For Jack Gaylin, Foot of Broadway Was Magical
After school, Jack often went over to the Port Mission House, now shops and apartments on the Square, where merchant crewmen between runs taught wood-working to neighborhood youngsters. He, too, eventually joined the merchant marine, serving at sea during the Korean War. He remembers a ‘Point long lost: when there were three wooden markets running from Thames to Fleet St. One of the stalls started featuring rabbit stew and neighbors soon noticed there wasn’t a stray cat to be found near the markets.
Jack can name all of the occupants along the 700 block during WWII, and all but four were bars. Indeed, cartoonist John Hix of the old Washington Herald declared in his strip “Strange As It Seems” that this was a world record for bars in one block. Hix competed with Ripley’s “Believe It or Not” (and also was akin to Walker’s “Only in Fell’s Point”-- editor). Among the all-star cast: Sadie’s, Toote’s, Persian, Evelyn’s and the Corrall.
For Jack, a procession starting at St. Patrick’s Church signified the war’s end. A mock coffin with an effigy of Hitler was borne down Broadway and tossed in the harbor. Unfortunately, the coffin wouldn’t sink. A passerby stripped to his shorts, jumped in and torpedoed the coffin lid. It sank and the crowd cheered.
Having a Sunday breakfast at Slainte’s, Jack talked about his boyhood days at Recreation Pier. It had a seamen’s library that delivered books to ships. A radio station (its tower still standing) contacted convoys. Inside were Ping-Pong tables, chess and other board games, along with a stage and theater. On the deck were basketball courts, swings, and hopscotch. The lady who kept law and order was about 60, quite ancient to the neighborhood children. She lived in the 600 block of Broadway, worked for Recreation and Parks, and was very strict-- “she knew every kid by name or reputation.” Right after the war, Jack’s mother sold souvenirs, “pawned” by returning servicemen, that were proudly displayed in the tavern window--from cartridges to flare guns and German potato bashers, i.e. hand grenades. Someone thought she was selling live ammunition, so the police confiscated the arsenal. About that time another innovation reached the pubs, indoor plumbing.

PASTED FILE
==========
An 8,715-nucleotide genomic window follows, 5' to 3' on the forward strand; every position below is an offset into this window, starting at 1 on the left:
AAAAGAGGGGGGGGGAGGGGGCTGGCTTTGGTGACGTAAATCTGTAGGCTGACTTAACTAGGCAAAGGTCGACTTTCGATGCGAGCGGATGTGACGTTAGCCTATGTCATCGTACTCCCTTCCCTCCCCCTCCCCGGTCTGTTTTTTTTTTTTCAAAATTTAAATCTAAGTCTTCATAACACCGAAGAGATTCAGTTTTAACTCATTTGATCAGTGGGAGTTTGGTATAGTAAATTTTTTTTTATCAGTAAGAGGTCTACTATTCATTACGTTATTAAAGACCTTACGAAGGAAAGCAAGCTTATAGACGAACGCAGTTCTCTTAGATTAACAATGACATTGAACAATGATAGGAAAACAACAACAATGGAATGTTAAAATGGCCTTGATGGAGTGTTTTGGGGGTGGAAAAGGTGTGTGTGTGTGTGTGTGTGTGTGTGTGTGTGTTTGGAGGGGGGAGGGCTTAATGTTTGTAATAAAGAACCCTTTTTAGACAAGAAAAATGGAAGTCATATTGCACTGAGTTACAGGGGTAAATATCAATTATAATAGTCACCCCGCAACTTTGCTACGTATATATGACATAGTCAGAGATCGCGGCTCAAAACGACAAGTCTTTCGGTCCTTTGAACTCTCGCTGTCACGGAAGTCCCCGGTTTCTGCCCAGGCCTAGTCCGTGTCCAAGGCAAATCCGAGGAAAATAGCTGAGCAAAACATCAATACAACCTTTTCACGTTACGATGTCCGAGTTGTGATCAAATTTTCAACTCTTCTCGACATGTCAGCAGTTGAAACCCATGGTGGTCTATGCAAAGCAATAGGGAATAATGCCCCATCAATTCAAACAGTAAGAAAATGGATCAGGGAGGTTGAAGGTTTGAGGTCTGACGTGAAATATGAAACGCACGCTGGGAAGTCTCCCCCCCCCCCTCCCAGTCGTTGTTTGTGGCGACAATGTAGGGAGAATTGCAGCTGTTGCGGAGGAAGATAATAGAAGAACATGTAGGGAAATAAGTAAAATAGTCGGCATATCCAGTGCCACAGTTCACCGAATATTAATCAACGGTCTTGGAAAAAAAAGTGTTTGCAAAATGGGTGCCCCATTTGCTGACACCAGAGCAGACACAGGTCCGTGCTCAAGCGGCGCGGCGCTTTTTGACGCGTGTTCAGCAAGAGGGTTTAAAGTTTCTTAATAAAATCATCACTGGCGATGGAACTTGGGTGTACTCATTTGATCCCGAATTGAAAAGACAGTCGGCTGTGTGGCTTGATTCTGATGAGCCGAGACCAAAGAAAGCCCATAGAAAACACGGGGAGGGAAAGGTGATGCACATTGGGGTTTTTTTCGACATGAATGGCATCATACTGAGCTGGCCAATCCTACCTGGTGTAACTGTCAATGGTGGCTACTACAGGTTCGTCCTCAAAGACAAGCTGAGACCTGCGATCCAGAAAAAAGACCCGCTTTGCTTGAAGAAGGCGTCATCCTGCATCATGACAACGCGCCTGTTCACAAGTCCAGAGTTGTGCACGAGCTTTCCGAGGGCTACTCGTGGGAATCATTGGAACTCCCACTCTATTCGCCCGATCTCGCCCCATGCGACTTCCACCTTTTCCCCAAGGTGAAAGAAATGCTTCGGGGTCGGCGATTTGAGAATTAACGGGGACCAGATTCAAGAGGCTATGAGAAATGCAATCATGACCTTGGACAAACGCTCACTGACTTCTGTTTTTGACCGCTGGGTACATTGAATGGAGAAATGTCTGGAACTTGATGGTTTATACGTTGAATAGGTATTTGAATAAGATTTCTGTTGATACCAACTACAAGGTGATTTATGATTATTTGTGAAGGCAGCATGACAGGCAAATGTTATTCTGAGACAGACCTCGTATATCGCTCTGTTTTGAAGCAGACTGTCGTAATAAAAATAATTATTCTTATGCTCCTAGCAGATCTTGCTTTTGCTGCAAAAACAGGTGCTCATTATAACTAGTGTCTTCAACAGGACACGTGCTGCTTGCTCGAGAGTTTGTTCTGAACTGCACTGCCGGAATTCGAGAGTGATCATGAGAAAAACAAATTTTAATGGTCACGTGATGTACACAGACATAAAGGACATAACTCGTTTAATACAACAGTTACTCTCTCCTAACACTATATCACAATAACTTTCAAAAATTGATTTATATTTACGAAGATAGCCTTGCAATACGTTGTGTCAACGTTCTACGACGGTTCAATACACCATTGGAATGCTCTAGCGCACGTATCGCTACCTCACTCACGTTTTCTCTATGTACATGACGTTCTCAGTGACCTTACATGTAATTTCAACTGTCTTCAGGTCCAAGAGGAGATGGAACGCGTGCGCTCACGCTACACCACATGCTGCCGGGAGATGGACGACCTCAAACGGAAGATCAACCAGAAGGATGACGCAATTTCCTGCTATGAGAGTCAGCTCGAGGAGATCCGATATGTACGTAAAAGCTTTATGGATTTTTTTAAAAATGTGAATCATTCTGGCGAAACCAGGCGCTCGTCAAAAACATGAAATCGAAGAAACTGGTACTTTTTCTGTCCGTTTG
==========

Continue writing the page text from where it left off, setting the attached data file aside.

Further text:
Jack’s mother sold the bar around 1956. As we strolled down Fell St., he said, “When I lived down here, that’s the area that people referred to as Fell’s Point. Everyone called [Broadway and Thames] the foot of Broadway.” After eight years at sea, Jack found his niche performing an illusion act. Until 1986, he performed at nightclubs and other venues throughout the Mid-Atlantic. Seeing the memorial Dantini plaque near the corner of Broadway and Lancaster St. revived memories of when he worked several ghost shows with the Thames Street Conjuror, Dantini. These midnight attractions were held in motion picture houses, such as the Grand and the Broadway, which had seen better days.
Jack now lives in Rosedale with his wife Patricia.